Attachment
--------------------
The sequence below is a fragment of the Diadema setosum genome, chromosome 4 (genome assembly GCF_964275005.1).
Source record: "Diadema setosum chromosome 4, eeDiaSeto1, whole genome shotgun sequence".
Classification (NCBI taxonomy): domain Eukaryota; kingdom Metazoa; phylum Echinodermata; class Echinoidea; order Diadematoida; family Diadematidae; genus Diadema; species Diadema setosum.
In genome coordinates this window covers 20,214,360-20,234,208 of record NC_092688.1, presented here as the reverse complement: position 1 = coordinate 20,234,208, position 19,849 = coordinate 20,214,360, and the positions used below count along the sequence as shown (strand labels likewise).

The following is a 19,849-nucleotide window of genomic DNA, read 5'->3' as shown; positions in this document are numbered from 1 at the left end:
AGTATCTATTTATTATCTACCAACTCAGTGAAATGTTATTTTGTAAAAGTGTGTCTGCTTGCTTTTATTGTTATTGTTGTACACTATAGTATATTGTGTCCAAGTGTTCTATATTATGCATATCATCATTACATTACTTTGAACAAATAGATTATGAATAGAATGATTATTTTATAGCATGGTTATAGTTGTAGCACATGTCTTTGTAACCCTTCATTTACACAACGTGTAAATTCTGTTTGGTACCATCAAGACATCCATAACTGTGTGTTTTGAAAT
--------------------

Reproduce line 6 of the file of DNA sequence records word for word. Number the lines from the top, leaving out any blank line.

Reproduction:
AGTATCTATTTATTATCTACCAACTCAGTGAAATGTTATTTTGTAAAAGTGTGTCTGCTTGCTTTTATTGTTATTGTTGTACACTATAGTATATTGTGTCCAAGTGTTCTATATTATGCATATCATCATTACATTACTTTGAACAAATAGATTATGAATAGAATGATTATTTTATAGCATGGTTATAGTTGTAGCACATGTCTTTGTAACCCTTCATTTACACAACGTGTAAATTCTGTTTGGTACCATCAAGACATCCATAACTGTGTGTTTTGAAAT